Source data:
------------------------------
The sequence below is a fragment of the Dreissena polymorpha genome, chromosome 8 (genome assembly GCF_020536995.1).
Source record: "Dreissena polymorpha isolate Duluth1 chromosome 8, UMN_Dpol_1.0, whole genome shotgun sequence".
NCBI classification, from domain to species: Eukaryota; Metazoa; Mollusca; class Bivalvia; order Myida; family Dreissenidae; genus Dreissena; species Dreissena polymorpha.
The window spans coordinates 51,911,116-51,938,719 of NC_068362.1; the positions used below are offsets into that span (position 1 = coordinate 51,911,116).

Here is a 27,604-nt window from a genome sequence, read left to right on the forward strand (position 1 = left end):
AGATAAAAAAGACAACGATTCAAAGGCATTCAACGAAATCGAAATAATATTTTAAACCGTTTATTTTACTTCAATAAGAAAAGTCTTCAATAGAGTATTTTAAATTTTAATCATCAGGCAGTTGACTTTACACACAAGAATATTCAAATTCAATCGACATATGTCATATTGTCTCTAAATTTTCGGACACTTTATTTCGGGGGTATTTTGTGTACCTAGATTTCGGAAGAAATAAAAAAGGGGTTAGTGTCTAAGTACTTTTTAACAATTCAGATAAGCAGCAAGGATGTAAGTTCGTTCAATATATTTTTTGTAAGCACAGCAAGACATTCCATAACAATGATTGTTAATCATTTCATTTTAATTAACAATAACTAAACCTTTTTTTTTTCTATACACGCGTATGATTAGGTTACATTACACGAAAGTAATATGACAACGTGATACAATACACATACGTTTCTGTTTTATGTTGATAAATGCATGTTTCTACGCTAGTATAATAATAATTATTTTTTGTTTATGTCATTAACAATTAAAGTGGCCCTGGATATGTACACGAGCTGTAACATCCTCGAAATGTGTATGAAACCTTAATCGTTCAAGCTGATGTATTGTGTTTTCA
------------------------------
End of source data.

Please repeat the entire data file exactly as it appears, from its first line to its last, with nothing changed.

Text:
The sequence below is a fragment of the Dreissena polymorpha genome, chromosome 8 (genome assembly GCF_020536995.1).
Source record: "Dreissena polymorpha isolate Duluth1 chromosome 8, UMN_Dpol_1.0, whole genome shotgun sequence".
NCBI classification, from domain to species: Eukaryota; Metazoa; Mollusca; class Bivalvia; order Myida; family Dreissenidae; genus Dreissena; species Dreissena polymorpha.
The window spans coordinates 51,911,116-51,938,719 of NC_068362.1; the positions used below are offsets into that span (position 1 = coordinate 51,911,116).

Here is a 27,604-nt window from a genome sequence, read left to right on the forward strand (position 1 = left end):
AGATAAAAAAGACAACGATTCAAAGGCATTCAACGAAATCGAAATAATATTTTAAACCGTTTATTTTACTTCAATAAGAAAAGTCTTCAATAGAGTATTTTAAATTTTAATCATCAGGCAGTTGACTTTACACACAAGAATATTCAAATTCAATCGACATATGTCATATTGTCTCTAAATTTTCGGACACTTTATTTCGGGGGTATTTTGTGTACCTAGATTTCGGAAGAAATAAAAAAGGGGTTAGTGTCTAAGTACTTTTTAACAATTCAGATAAGCAGCAAGGATGTAAGTTCGTTCAATATATTTTTTGTAAGCACAGCAAGACATTCCATAACAATGATTGTTAATCATTTCATTTTAATTAACAATAACTAAACCTTTTTTTTTTCTATACACGCGTATGATTAGGTTACATTACACGAAAGTAATATGACAACGTGATACAATACACATACGTTTCTGTTTTATGTTGATAAATGCATGTTTCTACGCTAGTATAATAATAATTATTTTTTGTTTATGTCATTAACAATTAAAGTGGCCCTGGATATGTACACGAGCTGTAACATCCTCGAAATGTGTATGAAACCTTAATCGTTCAAGCTGATGTATTGTGTTTTCA